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  • 14559 Steve Gable shares his RRMC & RMC memories & at least one dark secret

14559 Steve Gable shares his RRMC & RMC memories & at least one dark secret

Down the RRMC / RMC Memory Lanes

Article by: WJO

Steve Gable hails from Carlisle, Ontario – a small town which balances businesses, farms, century-old housing, modern subdivisions and estates woven throughout extensive conservation areas not far from Hamilton, Ontario.

Steve grew up on a farm. He attended and graduated from Waterdown District High School in 1980. Waterdown lies about 15 kilometres south of Carlisle. So, he had quite a trek every day getting to and back from school.

We asked him what was his main motivation applying to military college.

“I had dreamed of going to milcol for years.  I wanted to have the opportunity to serve as an officer, and to get an education. The nearest recruiting office was in Hamilton.  Capt. Reiser was the recruiting officer.  I made so many trips to the office.  He and I were pretty much on a first name basis.”

Shortly after his high school graduation he was off to the Basic Officer Training Course (BOTC) in Chilliwack, B.C. which for the most part went pretty smoothly.

“One of my strongest memories is arriving at RRMC for recruit term, immediately after BOTC. The senior cadets were waiting for us at the top of the circle, and I remember looking at the senior cadets and for a moment thought – what have I gotten myself into.  And then 13713 Kelly Bokovay, the CWTO, started talking, and my first thought was repeated.”

Following his graduation from RRMC, Kelly, served as both an Infantry officer and a military chaplain.

When asked about what he recalled about the drill staff at ‘Roads’, Steve with a gleam in his eye replied, Sgt Major Baumgarten.  “Whenever we were on the parade square and things were not going to his liking, his most common response was ‘Jesus Christ!  What is that crap!  You’re training for war!  Do it again!’”

He shared a story of one more drill instructor; “Sgt. Bentley, always cracked me up during drill class.  He was a warrior poet as far as I was concerned.  I have often wondered where he is now.”

Steve did his five years of mandatory service as both a MARS officer, until he was able to reclassify to MARE (MS).  His postings included Victoria, Halifax and England.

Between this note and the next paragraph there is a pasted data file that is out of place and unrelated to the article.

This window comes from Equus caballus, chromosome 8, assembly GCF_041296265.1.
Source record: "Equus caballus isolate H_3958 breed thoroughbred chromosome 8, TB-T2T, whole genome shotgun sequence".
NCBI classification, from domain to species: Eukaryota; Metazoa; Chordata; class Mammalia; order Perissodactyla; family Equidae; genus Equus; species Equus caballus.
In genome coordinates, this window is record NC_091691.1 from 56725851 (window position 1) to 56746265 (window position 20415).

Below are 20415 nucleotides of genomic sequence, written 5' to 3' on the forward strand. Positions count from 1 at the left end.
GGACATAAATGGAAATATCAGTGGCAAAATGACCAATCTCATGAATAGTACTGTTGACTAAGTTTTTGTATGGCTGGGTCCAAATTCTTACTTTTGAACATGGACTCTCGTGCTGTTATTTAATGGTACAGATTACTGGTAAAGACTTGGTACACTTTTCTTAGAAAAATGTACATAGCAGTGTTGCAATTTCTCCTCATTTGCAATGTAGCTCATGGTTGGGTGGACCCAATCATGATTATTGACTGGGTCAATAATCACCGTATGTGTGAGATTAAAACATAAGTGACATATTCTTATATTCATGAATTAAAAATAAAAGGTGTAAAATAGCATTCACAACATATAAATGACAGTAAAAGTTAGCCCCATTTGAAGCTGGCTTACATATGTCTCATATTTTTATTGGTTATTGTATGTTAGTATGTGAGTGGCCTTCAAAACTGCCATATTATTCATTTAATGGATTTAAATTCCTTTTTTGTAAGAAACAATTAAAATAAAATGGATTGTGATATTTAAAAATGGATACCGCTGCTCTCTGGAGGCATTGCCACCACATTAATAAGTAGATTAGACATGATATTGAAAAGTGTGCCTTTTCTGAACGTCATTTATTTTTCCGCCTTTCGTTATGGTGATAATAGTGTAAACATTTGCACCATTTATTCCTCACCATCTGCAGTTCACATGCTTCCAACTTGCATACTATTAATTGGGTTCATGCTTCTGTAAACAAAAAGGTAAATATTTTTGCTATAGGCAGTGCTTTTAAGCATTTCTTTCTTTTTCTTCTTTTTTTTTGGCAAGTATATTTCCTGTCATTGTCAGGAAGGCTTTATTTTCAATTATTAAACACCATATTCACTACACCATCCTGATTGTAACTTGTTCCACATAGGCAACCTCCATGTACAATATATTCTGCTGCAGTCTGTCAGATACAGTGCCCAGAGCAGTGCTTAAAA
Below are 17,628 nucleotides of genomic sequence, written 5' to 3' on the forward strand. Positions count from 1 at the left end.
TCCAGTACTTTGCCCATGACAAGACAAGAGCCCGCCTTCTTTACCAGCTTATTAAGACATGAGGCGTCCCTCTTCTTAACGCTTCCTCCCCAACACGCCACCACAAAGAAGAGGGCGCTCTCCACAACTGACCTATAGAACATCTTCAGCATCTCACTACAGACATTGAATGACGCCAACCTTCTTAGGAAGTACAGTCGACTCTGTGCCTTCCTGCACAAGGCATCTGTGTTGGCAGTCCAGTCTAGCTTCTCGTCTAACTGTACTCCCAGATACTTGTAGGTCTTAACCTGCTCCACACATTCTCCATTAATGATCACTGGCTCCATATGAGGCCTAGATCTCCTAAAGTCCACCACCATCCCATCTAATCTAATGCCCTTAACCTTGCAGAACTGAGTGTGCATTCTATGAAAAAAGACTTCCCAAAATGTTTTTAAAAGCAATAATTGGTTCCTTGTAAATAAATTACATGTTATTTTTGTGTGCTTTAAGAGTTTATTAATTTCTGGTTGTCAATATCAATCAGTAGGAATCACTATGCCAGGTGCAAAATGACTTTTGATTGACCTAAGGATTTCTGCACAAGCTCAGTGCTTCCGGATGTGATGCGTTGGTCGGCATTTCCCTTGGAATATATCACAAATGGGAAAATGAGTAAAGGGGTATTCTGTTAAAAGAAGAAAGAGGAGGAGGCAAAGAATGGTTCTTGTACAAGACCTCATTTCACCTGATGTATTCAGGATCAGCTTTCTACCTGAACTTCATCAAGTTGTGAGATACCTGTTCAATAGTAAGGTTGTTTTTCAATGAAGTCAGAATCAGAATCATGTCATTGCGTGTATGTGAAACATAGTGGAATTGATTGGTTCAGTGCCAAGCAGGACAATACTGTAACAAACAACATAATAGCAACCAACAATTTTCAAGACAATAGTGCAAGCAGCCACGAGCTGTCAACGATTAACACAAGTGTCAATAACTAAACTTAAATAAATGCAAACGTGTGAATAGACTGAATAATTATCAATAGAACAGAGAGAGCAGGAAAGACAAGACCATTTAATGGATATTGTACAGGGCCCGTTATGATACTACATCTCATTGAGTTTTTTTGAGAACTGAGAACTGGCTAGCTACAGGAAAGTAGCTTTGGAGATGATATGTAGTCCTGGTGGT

Getting back to his military college days we asked about more memories?

“In fact, generally all of the staff at both RRMC and RMC are significant parts of my memories.”

He got specific: “Col. George Logan, our Commandant at RRMC, BGen. Frank Norman, our Commandant at RMC, Cdr. Morres, our VCmdt at RRMC, and who I served under later on onboard HMCS Yukon; Cdr Copley, who replaced Cdr. Morres as VCmdt; and Major Brodsky, one of our english professors, just to name a few.

Our Squadron Commanders:  Lt(N) Fodor, and Lt(N) Henderson, both of whom I met again later on in my career in different capacities and that shed a whole new light on them.”

Steve did III and IV years at RMC.

He graduated in 1984 with a Bachelor’s of Civil Engineering Degree and spent his two years on the peninsula hanging his hat in the Stone Frigate – an ideal dormitory for a future naval officer.
We couldn’t move on until he shared a couple of RMC stories.

“One of my best memories of RMC was when the Civ Eng Class of ’84 decided to enter the Great Northern Concrete Toboggan Race (GNCTR).”

The competition originated in 1974 and the race is for university and college engineering students to design and race concrete toboggans. RMC has competed often over the past 44 years including this year where it was hosted by the University of Waterloo from January 24-28th.

Back to 1984.

“We were the first entry into the event from RMC.  It was held in Edmonton during the winter of ’84.  The team consisted of Jeff Drummond, Jim Sawatzky, Bob Reisz, Larry Yarema, George Pankiw and myself.